The telehealth industry has room to grow. In fact, experts predict the total market value of telemedicine will reach $227.93 billion by 2025. In fact, over 1,000 telehealth companies have been launched in just the past three years. Existing healthcare providers are eager to enter the market, but many lack the skills and technical expertise necessary to start building a digital platform. Others may have the technical know-how, but lack relationships with pharmacies and supply chain partners.
Here are five essential elements that emerging telehealth businesses need to consider when building an effective direct-to-consumer supply chain.
- The telehealth platform
Every fledgling telehealth company needs a platform to intake patient health information. Legally, this platform must be fully compliant with the Health Insurance Portability and Accountability (HIPAA) Act, meaning that it meets standards for protecting sensitive patient data. The platform should also support both synchronous and asynchronous health consultations. Synchronous health consultations, like video appointments, require a health care provider to be present to receive information. Asynchronous options, like digital forms, allow patients to submit information independently.
- Payment processing
Like e-commerce companies, telehealth businesses that ship products need to establish a means of payment. However, credit card processing for healthcare companies is different from e-commerce companies due to HIPAA requirements. All payment systems are prohibited from sharing patient health information on receipts or bills. Additionally, payment systems may not use the merchant’s account to store protected health information (PHI). This includes the patient’s name, credit card number, medical information and insurance. As a result, its best to review the terms of service of merchant providers carefully to understand if they service your telehealth and telepharmacy brand. This is important as sudden terminations of services happen often for telehealth and telepharmacy brands.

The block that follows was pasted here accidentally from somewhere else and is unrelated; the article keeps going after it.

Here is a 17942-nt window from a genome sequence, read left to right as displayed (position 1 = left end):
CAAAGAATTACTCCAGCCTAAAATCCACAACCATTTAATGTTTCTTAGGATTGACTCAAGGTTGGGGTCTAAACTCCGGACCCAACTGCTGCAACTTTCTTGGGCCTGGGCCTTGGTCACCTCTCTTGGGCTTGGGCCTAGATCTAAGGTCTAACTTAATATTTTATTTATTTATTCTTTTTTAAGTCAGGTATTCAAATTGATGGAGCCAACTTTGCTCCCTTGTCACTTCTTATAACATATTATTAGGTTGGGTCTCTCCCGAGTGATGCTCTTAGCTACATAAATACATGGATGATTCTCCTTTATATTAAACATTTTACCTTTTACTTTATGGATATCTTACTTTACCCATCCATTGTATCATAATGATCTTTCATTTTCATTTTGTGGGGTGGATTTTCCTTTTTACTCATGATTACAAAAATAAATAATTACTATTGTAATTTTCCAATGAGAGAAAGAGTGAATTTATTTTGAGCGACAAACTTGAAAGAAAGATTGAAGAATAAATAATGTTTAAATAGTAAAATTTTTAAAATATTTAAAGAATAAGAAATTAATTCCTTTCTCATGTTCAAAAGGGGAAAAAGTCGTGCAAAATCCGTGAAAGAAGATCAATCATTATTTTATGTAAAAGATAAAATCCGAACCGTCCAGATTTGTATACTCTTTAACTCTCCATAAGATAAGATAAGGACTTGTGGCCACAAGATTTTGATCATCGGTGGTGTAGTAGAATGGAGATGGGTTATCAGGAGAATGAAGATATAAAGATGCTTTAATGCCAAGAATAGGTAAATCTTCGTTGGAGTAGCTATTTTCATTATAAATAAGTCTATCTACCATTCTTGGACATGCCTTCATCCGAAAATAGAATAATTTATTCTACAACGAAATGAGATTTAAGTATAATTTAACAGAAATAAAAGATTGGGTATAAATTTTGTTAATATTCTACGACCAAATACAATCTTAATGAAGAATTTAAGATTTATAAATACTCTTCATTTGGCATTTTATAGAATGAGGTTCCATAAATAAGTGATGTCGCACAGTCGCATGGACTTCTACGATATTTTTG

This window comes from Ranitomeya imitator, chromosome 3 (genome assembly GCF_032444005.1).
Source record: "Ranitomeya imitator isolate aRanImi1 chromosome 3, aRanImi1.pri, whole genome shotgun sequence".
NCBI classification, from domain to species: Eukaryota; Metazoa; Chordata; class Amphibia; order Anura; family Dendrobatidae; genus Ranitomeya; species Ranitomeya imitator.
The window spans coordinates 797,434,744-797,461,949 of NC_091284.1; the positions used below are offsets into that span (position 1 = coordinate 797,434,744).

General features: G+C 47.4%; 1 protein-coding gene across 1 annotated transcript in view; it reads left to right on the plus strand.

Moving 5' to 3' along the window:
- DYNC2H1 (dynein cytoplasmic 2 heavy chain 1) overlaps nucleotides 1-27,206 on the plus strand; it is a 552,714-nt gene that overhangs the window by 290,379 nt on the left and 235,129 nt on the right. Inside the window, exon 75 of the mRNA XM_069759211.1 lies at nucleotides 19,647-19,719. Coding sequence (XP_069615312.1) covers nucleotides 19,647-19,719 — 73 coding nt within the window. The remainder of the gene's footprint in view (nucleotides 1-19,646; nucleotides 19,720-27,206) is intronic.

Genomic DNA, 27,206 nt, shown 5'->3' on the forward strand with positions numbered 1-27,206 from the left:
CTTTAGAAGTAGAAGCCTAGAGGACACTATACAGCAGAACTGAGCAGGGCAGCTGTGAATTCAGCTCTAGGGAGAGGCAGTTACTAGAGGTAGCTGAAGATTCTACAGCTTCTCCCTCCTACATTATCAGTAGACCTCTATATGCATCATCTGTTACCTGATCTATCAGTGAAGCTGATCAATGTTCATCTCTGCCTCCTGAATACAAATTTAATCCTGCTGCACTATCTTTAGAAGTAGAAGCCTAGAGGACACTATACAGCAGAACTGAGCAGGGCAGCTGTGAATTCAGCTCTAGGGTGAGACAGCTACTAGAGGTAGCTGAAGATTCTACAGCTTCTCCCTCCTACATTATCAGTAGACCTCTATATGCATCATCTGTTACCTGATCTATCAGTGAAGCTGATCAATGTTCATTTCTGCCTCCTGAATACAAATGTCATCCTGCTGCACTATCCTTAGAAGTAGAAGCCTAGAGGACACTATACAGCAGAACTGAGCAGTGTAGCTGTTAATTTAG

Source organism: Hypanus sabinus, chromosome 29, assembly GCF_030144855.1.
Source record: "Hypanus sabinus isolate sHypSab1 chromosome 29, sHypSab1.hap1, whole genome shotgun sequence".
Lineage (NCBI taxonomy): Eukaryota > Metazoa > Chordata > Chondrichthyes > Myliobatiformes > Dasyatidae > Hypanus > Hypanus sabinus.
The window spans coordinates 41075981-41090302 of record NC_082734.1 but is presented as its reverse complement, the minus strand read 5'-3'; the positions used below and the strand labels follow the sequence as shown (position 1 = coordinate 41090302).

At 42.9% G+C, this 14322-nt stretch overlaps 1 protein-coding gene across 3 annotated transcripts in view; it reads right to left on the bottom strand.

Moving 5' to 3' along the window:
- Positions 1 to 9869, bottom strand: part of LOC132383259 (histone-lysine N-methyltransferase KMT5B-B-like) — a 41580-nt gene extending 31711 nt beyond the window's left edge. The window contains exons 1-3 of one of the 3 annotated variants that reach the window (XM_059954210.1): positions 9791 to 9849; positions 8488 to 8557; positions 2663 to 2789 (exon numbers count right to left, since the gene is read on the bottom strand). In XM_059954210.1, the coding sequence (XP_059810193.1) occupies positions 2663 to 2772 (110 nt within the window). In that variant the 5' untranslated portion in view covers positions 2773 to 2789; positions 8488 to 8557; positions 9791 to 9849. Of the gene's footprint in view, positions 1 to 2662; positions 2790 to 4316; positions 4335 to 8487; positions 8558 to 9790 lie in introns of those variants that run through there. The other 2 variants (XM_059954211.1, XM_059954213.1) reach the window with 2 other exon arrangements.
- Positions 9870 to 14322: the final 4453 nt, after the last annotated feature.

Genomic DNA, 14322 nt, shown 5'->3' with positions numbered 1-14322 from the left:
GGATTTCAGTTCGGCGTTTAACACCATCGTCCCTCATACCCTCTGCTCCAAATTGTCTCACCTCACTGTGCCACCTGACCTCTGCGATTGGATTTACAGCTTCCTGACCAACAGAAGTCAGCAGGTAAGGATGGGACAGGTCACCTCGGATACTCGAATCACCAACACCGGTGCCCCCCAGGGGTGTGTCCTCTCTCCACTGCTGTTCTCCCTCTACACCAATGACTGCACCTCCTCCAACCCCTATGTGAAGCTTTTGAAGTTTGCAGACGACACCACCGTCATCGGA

- Set up a backend
A website’s backend stores all the information that is not viewable to users. Most telehealth companies rely on a secure database of patient information to keep track of appointments, pre-existing conditions, current medications, and other essential knowledge. Doctors and nurses are required to store patient data in a HIPAA compliant form within a patient’s electronic medical record (EMR). Less sophisticated systems may require manual data entry of patient information from intake forms to EMRs, which can be time consuming. Pre-made platforms can simplify the process by integrating these systems.
- Prescription fulfillment coverage
A strong partnership with a pharmacy is essential to successfully fulfilling patient orders. Any enterprise should consider what pharmacy networks they want to use and what the pharmacy’s responsibilities will be.
Integrating shipping and tracking software with pharmacy inventory can help pharmacy owners ensure that prescriptions are filled compliantly, and also allows the business to track shipped orders. Creating a consistent brand identity through a company’s website, promotional emails, and packaging is important for bolstering patient trust. Many pharmacies may also agree to take on the additional responsibility of packaging medication.
- Provider side coverage
Telehealth and telepharmacy companies rely on qualified medical providers. Whether they use doctors, nurse practitioners, or other medical specialists, a telehealth company is only licensed to operate in the states their staff is licensed to practice in. This means that national coverage requires a roster of providers who are collectively licensed in every state. Some states have different rules about who is qualified to prescribe certain medications, so be sure to check the law for each prescription you plan to fill. LegitScript is a certification that validates that a business has these licenses. If you want to advertise online, you will need this certification.
When it comes to pricing, telehealth businesses must consider not only the cost of drugs being sold, but also the costs of paying medical providers. Asynchronous patient intake forms can cut down on expenses, while synchronous video appointment calls tend to consume more resources. As with traditional commerce, shipping fees, packing fees and transaction fees all need to be weighed as well when calculating the set price for a service or medication.
Many of the challenges new telehealth companies face involves HIPAA compliance. HIPAA violations are serious and can lead to loss of license, financial penalties, and even criminal charges. Therefore successful telehealth platforms should be fully HIPAA compliant and work to simplify the process of bringing pharma brands direct to consumers.